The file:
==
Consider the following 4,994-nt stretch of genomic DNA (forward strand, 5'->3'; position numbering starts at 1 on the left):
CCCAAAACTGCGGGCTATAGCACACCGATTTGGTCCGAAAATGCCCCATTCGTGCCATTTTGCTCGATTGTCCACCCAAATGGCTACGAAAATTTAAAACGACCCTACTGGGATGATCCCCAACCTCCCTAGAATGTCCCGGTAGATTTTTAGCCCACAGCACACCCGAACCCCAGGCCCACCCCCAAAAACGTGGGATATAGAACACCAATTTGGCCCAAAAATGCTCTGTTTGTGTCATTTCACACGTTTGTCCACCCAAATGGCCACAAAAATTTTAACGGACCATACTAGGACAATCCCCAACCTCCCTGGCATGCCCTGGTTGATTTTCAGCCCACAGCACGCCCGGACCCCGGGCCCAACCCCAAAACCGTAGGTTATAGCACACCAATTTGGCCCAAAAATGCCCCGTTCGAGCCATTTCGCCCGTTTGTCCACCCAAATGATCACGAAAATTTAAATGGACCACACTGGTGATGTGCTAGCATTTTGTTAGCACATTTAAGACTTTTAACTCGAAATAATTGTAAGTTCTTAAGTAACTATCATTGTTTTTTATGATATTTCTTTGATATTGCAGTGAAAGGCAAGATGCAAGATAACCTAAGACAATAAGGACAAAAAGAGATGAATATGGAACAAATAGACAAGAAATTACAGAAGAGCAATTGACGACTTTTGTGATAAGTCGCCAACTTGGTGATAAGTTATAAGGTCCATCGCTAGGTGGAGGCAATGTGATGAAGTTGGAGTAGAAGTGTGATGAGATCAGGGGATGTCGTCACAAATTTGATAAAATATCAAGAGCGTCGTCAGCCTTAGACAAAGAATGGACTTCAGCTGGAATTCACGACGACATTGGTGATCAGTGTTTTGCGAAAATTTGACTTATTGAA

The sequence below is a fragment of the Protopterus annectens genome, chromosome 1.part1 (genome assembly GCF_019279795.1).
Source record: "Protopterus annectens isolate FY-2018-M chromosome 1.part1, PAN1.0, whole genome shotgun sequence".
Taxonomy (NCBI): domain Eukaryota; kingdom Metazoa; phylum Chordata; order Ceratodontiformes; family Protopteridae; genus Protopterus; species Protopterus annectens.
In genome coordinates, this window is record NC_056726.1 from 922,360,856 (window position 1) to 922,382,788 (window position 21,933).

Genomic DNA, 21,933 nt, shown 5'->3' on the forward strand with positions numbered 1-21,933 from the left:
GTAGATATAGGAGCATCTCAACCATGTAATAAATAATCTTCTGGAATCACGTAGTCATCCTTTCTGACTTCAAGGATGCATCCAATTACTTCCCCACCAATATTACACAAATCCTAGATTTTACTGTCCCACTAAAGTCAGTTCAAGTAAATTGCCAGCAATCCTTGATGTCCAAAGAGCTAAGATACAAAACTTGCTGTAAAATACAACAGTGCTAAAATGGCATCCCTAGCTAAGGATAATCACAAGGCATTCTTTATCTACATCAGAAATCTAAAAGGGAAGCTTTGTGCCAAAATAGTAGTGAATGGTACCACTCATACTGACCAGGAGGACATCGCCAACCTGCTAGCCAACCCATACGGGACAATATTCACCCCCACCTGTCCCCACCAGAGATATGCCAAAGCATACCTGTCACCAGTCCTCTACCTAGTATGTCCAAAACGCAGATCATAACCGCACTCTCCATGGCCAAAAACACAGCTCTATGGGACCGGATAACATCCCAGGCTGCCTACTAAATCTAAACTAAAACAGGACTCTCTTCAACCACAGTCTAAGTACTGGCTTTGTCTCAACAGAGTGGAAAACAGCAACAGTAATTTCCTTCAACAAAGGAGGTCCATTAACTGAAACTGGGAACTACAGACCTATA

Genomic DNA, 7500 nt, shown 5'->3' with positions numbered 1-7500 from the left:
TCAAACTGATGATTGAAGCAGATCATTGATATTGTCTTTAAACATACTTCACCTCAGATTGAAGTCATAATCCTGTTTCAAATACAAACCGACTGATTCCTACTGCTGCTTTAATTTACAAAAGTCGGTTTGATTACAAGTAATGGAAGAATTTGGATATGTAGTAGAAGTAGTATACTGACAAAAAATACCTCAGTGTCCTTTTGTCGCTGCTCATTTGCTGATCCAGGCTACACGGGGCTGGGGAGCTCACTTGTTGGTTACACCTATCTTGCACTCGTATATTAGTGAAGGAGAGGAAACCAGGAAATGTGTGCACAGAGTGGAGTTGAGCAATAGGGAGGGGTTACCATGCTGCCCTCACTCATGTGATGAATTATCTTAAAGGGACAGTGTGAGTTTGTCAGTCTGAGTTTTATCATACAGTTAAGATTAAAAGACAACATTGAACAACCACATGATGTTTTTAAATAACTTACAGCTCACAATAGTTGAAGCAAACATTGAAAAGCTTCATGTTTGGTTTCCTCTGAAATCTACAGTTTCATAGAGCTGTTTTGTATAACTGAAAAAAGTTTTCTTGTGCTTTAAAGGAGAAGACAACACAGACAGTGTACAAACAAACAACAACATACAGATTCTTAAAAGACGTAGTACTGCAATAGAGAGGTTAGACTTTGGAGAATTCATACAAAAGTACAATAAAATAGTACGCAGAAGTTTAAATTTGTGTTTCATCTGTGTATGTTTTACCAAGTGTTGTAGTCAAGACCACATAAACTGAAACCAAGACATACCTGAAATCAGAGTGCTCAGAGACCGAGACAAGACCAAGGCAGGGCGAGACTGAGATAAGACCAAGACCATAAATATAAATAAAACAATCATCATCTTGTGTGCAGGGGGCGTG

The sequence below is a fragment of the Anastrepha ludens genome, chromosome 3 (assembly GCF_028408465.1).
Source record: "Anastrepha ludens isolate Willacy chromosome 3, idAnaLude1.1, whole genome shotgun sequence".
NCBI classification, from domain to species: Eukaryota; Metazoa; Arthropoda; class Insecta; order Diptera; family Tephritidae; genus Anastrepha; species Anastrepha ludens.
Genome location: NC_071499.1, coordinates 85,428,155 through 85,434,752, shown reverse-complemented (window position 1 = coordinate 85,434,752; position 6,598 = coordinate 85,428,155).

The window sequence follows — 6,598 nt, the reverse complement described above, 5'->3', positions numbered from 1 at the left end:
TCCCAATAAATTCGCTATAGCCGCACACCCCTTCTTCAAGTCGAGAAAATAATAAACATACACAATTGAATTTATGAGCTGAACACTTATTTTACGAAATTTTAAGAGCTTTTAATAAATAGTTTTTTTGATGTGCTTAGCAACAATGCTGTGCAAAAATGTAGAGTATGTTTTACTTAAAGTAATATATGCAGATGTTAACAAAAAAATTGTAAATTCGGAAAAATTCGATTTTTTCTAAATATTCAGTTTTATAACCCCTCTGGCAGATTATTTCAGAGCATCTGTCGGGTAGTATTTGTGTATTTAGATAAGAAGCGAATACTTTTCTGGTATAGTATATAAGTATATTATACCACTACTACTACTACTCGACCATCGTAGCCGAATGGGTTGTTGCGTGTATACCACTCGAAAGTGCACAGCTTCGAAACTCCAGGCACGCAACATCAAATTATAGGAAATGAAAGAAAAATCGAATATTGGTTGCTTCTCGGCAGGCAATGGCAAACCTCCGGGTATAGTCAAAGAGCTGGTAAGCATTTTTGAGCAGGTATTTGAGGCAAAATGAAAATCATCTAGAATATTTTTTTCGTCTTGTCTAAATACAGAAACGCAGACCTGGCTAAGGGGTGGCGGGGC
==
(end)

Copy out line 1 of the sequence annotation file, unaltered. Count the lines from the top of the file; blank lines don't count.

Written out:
Consider the following 4,994-nt stretch of genomic DNA (forward strand, 5'->3'; position numbering starts at 1 on the left):